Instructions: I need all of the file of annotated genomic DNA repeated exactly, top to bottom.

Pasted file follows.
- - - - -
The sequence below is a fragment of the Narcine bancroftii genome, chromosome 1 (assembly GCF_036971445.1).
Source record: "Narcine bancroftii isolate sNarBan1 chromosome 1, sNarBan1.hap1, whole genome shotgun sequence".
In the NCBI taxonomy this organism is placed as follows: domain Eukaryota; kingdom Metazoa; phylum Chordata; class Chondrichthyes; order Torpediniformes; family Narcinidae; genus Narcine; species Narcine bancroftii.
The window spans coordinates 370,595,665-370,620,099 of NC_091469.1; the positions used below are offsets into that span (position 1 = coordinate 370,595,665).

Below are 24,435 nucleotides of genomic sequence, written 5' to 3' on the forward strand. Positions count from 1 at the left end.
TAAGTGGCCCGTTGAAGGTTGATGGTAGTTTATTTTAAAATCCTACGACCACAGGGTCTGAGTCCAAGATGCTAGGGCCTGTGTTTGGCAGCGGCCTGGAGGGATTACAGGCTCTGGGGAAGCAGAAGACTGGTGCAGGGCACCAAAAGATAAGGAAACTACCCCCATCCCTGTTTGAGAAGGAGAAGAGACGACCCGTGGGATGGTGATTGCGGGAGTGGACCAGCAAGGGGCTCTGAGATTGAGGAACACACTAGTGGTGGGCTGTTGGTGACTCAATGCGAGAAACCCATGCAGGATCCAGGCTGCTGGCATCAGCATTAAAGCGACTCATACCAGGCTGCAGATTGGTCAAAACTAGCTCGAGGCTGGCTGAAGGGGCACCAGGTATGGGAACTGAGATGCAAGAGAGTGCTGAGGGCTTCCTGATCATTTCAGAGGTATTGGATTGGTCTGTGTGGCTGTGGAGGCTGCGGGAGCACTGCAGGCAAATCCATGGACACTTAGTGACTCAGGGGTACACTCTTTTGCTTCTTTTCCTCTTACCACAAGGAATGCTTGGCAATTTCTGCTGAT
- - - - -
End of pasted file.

The sequence below is a fragment of the Narcine bancroftii genome, chromosome 1 (assembly GCF_036971445.1).
Source record: "Narcine bancroftii isolate sNarBan1 chromosome 1, sNarBan1.hap1, whole genome shotgun sequence".
In the NCBI taxonomy this organism is placed as follows: domain Eukaryota; kingdom Metazoa; phylum Chordata; class Chondrichthyes; order Torpediniformes; family Narcinidae; genus Narcine; species Narcine bancroftii.
The window spans coordinates 370,595,665-370,620,099 of NC_091469.1; the positions used below are offsets into that span (position 1 = coordinate 370,595,665).

Below are 24,435 nucleotides of genomic sequence, written 5' to 3' on the forward strand. Positions count from 1 at the left end.
TAAGTGGCCCGTTGAAGGTTGATGGTAGTTTATTTTAAAATCCTACGACCACAGGGTCTGAGTCCAAGATGCTAGGGCCTGTGTTTGGCAGCGGCCTGGAGGGATTACAGGCTCTGGGGAAGCAGAAGACTGGTGCAGGGCACCAAAAGATAAGGAAACTACCCCCATCCCTGTTTGAGAAGGAGAAGAGACGACCCGTGGGATGGTGATTGCGGGAGTGGACCAGCAAGGGGCTCTGAGATTGAGGAACACACTAGTGGTGGGCTGTTGGTGACTCAATGCGAGAAACCCATGCAGGATCCAGGCTGCTGGCATCAGCATTAAAGCGACTCATACCAGGCTGCAGATTGGTCAAAACTAGCTCGAGGCTGGCTGAAGGGGCACCAGGTATGGGAACTGAGATGCAAGAGAGTGCTGAGGGCTTCCTGATCATTTCAGAGGTATTGGATTGGTCTGTGTGGCTGTGGAGGCTGCGGGAGCACTGCAGGCAAATCCATGGACACTTAGTGACTCAGGGGTACACTCTTTTGCTTCTTTTCCTCTTACCACAAGGAATGCTTGGCAATTTCTGCTGAT